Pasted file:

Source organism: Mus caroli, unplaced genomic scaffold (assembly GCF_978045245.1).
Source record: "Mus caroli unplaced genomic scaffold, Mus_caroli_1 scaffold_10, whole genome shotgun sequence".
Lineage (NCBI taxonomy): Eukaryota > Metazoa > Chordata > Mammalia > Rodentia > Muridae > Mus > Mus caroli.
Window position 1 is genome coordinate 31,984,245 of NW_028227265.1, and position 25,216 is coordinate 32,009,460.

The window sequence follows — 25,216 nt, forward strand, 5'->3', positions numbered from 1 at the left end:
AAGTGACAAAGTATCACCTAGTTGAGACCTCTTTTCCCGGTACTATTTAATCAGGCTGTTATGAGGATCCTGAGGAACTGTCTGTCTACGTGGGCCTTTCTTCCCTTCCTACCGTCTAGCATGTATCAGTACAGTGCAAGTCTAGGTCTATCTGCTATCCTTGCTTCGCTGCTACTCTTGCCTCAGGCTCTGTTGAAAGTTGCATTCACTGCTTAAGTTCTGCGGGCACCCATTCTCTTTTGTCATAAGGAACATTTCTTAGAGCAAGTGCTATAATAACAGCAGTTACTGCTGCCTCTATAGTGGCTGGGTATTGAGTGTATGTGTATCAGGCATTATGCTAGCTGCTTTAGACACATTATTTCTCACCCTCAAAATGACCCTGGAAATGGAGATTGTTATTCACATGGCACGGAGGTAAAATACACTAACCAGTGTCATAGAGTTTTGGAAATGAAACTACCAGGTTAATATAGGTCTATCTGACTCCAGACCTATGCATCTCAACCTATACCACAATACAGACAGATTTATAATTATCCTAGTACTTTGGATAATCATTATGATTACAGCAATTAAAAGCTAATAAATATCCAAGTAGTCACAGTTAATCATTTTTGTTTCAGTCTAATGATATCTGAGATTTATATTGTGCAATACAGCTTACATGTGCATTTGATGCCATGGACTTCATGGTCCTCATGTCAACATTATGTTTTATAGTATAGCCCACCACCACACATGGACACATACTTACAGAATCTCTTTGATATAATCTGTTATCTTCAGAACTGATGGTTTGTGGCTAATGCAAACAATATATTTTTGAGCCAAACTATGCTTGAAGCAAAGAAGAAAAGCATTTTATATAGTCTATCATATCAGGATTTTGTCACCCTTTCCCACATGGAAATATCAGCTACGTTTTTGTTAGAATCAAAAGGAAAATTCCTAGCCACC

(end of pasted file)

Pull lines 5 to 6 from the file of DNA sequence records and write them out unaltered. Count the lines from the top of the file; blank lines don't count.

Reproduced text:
The window sequence follows — 25,216 nt, forward strand, 5'->3', positions numbered from 1 at the left end:
AAGTGACAAAGTATCACCTAGTTGAGACCTCTTTTCCCGGTACTATTTAATCAGGCTGTTATGAGGATCCTGAGGAACTGTCTGTCTACGTGGGCCTTTCTTCCCTTCCTACCGTCTAGCATGTATCAGTACAGTGCAAGTCTAGGTCTATCTGCTATCCTTGCTTCGCTGCTACTCTTGCCTCAGGCTCTGTTGAAAGTTGCATTCACTGCTTAAGTTCTGCGGGCACCCATTCTCTTTTGTCATAAGGAACATTTCTTAGAGCAAGTGCTATAATAACAGCAGTTACTGCTGCCTCTATAGTGGCTGGGTATTGAGTGTATGTGTATCAGGCATTATGCTAGCTGCTTTAGACACATTATTTCTCACCCTCAAAATGACCCTGGAAATGGAGATTGTTATTCACATGGCACGGAGGTAAAATACACTAACCAGTGTCATAGAGTTTTGGAAATGAAACTACCAGGTTAATATAGGTCTATCTGACTCCAGACCTATGCATCTCAACCTATACCACAATACAGACAGATTTATAATTATCCTAGTACTTTGGATAATCATTATGATTACAGCAATTAAAAGCTAATAAATATCCAAGTAGTCACAGTTAATCATTTTTGTTTCAGTCTAATGATATCTGAGATTTATATTGTGCAATACAGCTTACATGTGCATTTGATGCCATGGACTTCATGGTCCTCATGTCAACATTATGTTTTATAGTATAGCCCACCACCACACATGGACACATACTTACAGAATCTCTTTGATATAATCTGTTATCTTCAGAACTGATGGTTTGTGGCTAATGCAAACAATATATTTTTGAGCCAAACTATGCTTGAAGCAAAGAAGAAAAGCATTTTATATAGTCTATCATATCAGGATTTTGTCACCCTTTCCCACATGGAAATATCAGCTACGTTTTTGTTAGAATCAAAAGGAAAATTCCTAGCCACC